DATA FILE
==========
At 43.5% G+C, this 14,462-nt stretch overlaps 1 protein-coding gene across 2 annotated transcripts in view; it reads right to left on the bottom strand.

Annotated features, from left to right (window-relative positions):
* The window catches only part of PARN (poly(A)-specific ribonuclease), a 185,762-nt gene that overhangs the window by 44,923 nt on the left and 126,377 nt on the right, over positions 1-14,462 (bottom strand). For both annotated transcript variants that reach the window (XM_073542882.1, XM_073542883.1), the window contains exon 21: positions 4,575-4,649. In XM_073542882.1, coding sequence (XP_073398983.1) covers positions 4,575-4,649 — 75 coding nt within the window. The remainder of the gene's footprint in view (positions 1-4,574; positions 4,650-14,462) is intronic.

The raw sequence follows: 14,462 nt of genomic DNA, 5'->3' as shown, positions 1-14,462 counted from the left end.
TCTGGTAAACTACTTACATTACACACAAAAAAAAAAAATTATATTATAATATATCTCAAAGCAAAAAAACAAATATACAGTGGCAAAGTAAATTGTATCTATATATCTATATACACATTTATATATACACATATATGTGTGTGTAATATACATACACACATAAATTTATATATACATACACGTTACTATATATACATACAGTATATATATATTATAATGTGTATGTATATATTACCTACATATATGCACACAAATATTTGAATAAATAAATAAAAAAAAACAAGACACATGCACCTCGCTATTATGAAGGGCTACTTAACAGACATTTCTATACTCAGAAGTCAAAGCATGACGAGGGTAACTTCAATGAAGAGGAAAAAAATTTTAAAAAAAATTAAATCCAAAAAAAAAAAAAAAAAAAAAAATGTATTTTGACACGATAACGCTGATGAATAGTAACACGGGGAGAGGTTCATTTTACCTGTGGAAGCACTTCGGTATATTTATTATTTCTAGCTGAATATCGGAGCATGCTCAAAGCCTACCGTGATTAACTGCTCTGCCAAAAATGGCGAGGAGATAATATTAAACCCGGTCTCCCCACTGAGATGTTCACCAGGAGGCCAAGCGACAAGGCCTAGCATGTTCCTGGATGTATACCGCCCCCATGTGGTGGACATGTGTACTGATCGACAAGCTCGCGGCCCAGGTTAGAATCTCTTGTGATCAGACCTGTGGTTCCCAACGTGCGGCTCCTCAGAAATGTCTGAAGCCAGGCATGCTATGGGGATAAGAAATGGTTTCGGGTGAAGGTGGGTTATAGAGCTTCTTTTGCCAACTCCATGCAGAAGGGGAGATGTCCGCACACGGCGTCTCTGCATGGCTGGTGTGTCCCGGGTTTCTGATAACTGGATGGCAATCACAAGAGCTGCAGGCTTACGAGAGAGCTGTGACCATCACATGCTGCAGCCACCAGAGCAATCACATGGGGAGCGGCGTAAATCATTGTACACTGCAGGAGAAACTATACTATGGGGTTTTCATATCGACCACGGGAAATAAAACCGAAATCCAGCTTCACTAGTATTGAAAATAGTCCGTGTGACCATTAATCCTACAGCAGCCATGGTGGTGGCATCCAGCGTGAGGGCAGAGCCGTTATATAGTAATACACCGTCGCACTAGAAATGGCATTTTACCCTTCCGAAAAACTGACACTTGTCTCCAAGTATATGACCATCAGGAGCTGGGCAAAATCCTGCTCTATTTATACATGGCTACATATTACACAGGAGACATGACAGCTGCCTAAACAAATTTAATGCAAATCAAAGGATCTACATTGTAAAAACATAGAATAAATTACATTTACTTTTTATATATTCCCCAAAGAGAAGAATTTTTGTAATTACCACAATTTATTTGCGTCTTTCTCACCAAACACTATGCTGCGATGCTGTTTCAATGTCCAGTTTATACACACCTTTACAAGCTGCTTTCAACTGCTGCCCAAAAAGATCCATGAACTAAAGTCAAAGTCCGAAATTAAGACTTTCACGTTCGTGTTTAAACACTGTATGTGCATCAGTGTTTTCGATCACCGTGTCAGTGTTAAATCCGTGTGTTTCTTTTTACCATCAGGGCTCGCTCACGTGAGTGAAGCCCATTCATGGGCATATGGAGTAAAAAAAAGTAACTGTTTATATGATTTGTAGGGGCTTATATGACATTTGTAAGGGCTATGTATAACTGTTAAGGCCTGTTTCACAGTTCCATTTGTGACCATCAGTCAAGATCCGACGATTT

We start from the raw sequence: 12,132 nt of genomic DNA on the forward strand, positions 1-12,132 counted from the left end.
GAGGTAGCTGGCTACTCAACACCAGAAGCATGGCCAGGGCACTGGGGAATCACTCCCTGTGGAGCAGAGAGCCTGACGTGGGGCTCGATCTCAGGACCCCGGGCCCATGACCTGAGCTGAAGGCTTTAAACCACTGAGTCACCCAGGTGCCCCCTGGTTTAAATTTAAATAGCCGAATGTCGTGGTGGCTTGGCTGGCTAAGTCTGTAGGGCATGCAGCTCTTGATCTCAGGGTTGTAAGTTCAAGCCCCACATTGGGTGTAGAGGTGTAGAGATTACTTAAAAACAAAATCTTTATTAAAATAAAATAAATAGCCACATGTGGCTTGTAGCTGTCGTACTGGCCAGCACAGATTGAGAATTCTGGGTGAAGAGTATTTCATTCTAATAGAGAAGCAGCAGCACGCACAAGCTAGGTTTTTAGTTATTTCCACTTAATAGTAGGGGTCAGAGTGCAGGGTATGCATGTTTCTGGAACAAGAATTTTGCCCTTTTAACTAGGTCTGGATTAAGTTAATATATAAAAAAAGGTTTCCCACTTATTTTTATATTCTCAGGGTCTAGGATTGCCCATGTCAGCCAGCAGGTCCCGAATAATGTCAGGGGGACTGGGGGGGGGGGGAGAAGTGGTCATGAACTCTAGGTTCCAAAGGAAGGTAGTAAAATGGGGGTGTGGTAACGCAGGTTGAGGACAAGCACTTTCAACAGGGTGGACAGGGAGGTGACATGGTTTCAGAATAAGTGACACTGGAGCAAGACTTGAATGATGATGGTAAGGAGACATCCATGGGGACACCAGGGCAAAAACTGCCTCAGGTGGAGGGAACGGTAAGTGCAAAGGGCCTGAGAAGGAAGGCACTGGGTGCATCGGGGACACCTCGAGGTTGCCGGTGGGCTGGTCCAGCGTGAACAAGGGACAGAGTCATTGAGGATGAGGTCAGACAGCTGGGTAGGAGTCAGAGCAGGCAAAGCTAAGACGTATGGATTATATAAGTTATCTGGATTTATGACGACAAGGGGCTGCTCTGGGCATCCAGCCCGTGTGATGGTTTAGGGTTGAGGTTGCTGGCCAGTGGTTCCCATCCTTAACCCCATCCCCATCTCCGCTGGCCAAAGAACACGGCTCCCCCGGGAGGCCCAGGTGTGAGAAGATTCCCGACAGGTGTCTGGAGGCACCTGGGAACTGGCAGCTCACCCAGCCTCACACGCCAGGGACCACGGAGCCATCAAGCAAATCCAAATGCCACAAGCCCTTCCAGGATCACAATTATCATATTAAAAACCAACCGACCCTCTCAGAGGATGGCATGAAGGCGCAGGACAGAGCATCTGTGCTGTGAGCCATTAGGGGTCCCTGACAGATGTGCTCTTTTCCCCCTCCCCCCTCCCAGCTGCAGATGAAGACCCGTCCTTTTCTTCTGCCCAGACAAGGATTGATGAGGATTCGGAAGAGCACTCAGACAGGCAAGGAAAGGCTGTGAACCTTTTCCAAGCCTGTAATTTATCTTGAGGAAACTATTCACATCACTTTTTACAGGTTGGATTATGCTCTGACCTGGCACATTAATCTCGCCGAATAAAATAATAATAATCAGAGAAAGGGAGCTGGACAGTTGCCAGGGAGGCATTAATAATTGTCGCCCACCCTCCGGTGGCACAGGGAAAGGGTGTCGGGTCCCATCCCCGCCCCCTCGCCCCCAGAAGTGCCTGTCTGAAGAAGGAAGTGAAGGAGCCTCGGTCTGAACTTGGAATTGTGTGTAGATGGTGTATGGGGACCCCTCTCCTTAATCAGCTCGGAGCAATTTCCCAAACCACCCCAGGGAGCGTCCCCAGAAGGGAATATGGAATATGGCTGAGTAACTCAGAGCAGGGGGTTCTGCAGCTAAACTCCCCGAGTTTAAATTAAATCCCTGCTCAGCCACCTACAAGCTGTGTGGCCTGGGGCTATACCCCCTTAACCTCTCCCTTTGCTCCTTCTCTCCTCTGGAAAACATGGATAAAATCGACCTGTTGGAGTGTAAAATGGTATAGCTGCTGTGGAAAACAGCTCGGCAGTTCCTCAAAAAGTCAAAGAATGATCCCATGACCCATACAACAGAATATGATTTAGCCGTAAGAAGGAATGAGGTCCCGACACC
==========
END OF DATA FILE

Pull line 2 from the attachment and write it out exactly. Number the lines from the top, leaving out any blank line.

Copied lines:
Annotated features, from left to right (window-relative positions):